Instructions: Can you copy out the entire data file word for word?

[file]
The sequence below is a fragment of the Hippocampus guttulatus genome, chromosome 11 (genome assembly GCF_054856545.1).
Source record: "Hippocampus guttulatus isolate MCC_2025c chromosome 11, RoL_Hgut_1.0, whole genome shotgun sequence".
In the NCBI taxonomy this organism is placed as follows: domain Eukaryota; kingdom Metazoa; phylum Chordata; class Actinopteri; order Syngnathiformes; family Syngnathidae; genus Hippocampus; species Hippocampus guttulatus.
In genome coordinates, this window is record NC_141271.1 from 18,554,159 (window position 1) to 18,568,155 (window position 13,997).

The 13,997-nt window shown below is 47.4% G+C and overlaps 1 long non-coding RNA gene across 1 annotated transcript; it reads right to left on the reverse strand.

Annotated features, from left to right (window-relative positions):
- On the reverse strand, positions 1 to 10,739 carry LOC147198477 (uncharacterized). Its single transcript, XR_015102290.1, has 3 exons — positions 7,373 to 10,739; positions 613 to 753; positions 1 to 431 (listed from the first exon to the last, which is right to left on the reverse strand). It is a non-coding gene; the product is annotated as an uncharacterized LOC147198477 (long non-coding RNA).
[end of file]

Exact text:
The sequence below is a fragment of the Hippocampus guttulatus genome, chromosome 11 (genome assembly GCF_054856545.1).
Source record: "Hippocampus guttulatus isolate MCC_2025c chromosome 11, RoL_Hgut_1.0, whole genome shotgun sequence".
In the NCBI taxonomy this organism is placed as follows: domain Eukaryota; kingdom Metazoa; phylum Chordata; class Actinopteri; order Syngnathiformes; family Syngnathidae; genus Hippocampus; species Hippocampus guttulatus.
In genome coordinates, this window is record NC_141271.1 from 18,554,159 (window position 1) to 18,568,155 (window position 13,997).

The 13,997-nt window shown below is 47.4% G+C and overlaps 1 long non-coding RNA gene across 1 annotated transcript; it reads right to left on the reverse strand.

Annotated features, from left to right (window-relative positions):
- On the reverse strand, positions 1 to 10,739 carry LOC147198477 (uncharacterized). Its single transcript, XR_015102290.1, has 3 exons — positions 7,373 to 10,739; positions 613 to 753; positions 1 to 431 (listed from the first exon to the last, which is right to left on the reverse strand). It is a non-coding gene; the product is annotated as an uncharacterized LOC147198477 (long non-coding RNA).